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This article appears in the February 2020 issue of Advisor’s Edge magazine. Subscribe to the print edition or read the articles online.

The quandary

Your client is a well-known business figure. One day in the office elevator, you share details about the client’s financial situation with a colleague. Afterward, you realize you may have acted in error but figure nothing can come of the conversation. What should you do?

The experts

Markus Muhs
Markus Muhs, CFP
Investment advisor and portfolio manager, Canaccord Genuity Wealth Management, Edmonton, Alta.

The advisor should speak with his colleague, acknowledge the mistake of disclosing private information and seek coaching on privacy issues. This helps resolve the situation and prevents it from reoccurring.

If I were the colleague who heard the client information, I’d tell the advisor that their behaviour isn’t professional and could have consequences — potentially a licensing suspension. If the advisor is a CFP, such misconduct can be reported to FP Canada and the advisor could lose their designation.

Susan Allemang
Susan Allemang
Director of policy and regulatory affairs, Independent Financial Brokers of Canada, Mississauga, Ont.

The situation calls into question the advisor’s knowledge of client confidentiality and privacy rules, and demonstrates a lack of judgment. Advisors should know not to divulge a client’s personal or financial information outside a secure environment or in other circumstances without the client’s permission.

This advisor needs training on privacy, the firm’s associated policies and procedures, and ethics so a mistake like this never happens again.

If others were in the elevator besides the colleague and identifying information was revealed, the lack of judgment extends to a privacy breach.

The Personal Information Protection and Electronic Documents Act (PIPEDA) is federal legislation that requires notification to the privacy commissioner and client if there is a “real risk of significant harm.” (Some provinces, including Quebec, have their own private-
sector privacy laws similar to PIPEDA.) The advisor should report the incident to the firm, which would need to investigate whether such harm exists.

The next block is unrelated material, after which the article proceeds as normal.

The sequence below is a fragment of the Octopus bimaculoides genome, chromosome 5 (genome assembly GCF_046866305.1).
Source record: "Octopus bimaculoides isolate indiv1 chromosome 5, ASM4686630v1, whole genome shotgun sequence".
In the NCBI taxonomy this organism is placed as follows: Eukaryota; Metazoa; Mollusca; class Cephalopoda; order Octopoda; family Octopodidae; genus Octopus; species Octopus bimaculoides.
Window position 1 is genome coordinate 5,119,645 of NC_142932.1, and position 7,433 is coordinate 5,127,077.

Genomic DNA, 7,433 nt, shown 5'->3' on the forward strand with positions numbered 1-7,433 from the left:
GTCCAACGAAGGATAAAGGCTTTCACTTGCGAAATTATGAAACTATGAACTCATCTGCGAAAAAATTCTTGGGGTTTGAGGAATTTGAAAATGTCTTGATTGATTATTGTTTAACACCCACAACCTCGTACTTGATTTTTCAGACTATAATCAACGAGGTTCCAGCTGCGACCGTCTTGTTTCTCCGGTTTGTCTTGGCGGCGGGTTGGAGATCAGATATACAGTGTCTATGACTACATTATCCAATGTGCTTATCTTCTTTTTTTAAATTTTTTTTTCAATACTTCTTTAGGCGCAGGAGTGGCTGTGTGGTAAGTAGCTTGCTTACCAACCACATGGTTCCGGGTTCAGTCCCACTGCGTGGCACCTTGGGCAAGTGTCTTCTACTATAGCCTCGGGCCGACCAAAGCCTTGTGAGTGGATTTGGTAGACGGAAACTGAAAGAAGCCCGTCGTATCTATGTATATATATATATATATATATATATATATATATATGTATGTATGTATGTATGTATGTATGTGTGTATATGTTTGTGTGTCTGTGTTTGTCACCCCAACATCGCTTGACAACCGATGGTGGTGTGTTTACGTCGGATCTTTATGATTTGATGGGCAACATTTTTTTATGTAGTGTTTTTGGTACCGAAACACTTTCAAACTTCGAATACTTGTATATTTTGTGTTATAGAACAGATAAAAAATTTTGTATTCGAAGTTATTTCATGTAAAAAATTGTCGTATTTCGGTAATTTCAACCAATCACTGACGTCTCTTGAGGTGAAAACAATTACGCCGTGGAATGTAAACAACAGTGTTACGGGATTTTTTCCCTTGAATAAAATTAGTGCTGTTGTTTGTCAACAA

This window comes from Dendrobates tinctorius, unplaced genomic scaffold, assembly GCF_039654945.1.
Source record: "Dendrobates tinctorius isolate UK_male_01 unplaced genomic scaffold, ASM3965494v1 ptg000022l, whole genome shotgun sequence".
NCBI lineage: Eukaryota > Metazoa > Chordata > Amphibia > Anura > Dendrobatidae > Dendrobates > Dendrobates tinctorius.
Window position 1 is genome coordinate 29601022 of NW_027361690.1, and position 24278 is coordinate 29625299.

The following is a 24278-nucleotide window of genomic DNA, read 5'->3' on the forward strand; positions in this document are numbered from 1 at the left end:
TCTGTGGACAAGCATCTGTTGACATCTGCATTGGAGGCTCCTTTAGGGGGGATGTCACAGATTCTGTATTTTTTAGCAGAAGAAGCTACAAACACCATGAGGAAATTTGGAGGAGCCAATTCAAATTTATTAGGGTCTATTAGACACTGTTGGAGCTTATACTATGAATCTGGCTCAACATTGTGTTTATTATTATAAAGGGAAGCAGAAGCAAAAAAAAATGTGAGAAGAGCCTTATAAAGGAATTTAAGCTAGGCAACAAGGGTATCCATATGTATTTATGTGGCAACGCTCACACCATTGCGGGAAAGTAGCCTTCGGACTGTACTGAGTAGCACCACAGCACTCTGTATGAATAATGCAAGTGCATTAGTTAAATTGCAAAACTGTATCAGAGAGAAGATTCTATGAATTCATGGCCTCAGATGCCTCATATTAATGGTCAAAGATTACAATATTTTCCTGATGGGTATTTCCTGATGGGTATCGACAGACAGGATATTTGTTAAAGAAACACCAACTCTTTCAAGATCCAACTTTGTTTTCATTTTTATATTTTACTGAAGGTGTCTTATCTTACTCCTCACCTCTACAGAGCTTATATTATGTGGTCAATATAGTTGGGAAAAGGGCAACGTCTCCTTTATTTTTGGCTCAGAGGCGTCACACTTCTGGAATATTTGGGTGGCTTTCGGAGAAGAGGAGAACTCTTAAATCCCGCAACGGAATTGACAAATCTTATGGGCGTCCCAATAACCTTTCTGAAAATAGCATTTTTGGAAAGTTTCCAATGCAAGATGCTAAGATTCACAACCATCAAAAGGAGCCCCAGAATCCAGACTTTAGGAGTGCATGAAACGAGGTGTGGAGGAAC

Life insurance advisors are subject to the Financial Services Regulatory Authority of Ontario’s (FSRA) guidelines on treating consumers fairly, which include protecting private information and informing clients of a privacy breach. The Mutual Fund Dealers Association of Canada (MFDA) also has rules on protecting client information and notifying clients of a breach.

A breach could result in a firm terminating the advisor, and would likely lead to a client complaint to FSRA or the MFDA. It could also result in a potential claim to the advisor’s error and omissions provider. Membership in a professional association, like the Independent Financial Brokers, could also be revoked.

Regulatory and professional rules on client privacy

Rules from the Mutual Fund Dealers Association of Canada and the Investment Industry Regulatory Organization of Canada (IIROC) say all client information must be kept confidential and can only be disclosed with client consent. IIROC rules further say clients can’t be required to disclose confidential information as a condition of supplying a product or service unless the information is “reasonably necessary.”

FP Canada’s standards of professional responsibility include a duty of confidentiality whereby certified financial planners can’t disclose personal or confidential client information without “written and informed consent.” The duty persists after the client-advisor relationship ends.

The same standards also warn about discussing or disclosing personal client information in public spaces like coffee shops, reception areas and elevators, or on social media. Confidential or personal information also shouldn’t be disclosed in a meeting to which the client brings a family member or third party, the standards say.

The Independent Financial Brokers’ ethics code includes the protection and confidentiality of client information. “Express, written consent” is required before disclosing such information.

To contribute your own ethical dilemmas or conduct quandaries, please email Michelle Schriver by March 15.